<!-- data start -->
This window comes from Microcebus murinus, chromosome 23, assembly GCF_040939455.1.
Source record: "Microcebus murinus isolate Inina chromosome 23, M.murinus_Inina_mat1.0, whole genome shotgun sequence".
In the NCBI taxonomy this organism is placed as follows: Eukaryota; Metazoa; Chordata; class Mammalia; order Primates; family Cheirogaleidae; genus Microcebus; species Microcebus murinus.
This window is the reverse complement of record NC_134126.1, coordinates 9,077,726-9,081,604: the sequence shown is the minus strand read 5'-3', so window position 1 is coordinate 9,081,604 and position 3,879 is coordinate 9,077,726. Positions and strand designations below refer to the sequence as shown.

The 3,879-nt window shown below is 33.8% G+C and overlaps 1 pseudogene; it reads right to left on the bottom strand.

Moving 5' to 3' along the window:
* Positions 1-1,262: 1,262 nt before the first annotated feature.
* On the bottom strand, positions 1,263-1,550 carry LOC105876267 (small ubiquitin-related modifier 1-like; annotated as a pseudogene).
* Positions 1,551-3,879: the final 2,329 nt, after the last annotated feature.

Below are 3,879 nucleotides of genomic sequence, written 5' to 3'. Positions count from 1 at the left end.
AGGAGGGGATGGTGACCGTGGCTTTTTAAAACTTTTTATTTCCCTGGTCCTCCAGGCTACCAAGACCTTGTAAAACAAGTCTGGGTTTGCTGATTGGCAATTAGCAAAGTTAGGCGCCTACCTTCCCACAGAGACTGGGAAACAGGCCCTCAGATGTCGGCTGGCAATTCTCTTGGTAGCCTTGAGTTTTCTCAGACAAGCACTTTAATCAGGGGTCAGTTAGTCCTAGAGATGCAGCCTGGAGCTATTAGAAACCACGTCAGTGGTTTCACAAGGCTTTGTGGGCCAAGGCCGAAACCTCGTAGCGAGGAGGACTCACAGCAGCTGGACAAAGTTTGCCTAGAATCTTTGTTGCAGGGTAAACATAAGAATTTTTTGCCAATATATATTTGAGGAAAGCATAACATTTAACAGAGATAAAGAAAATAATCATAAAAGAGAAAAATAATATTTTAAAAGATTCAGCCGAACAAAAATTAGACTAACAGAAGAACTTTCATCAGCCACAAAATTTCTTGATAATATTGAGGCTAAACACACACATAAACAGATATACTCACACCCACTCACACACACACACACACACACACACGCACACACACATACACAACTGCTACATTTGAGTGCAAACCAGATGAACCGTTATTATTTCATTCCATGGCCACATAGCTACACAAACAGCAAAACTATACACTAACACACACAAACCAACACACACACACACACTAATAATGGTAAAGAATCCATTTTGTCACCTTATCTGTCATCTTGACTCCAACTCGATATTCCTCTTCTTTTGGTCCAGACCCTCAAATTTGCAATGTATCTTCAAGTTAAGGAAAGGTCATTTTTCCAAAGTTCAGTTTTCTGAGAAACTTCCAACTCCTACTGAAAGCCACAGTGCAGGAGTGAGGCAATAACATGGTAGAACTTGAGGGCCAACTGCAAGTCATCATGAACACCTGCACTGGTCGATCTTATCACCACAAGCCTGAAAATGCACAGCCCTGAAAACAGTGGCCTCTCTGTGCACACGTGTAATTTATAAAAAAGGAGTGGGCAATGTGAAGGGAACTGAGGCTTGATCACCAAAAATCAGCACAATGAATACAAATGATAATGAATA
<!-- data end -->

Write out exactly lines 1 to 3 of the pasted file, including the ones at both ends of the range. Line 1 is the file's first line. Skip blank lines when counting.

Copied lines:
This window comes from Microcebus murinus, chromosome 23, assembly GCF_040939455.1.
Source record: "Microcebus murinus isolate Inina chromosome 23, M.murinus_Inina_mat1.0, whole genome shotgun sequence".
In the NCBI taxonomy this organism is placed as follows: Eukaryota; Metazoa; Chordata; class Mammalia; order Primates; family Cheirogaleidae; genus Microcebus; species Microcebus murinus.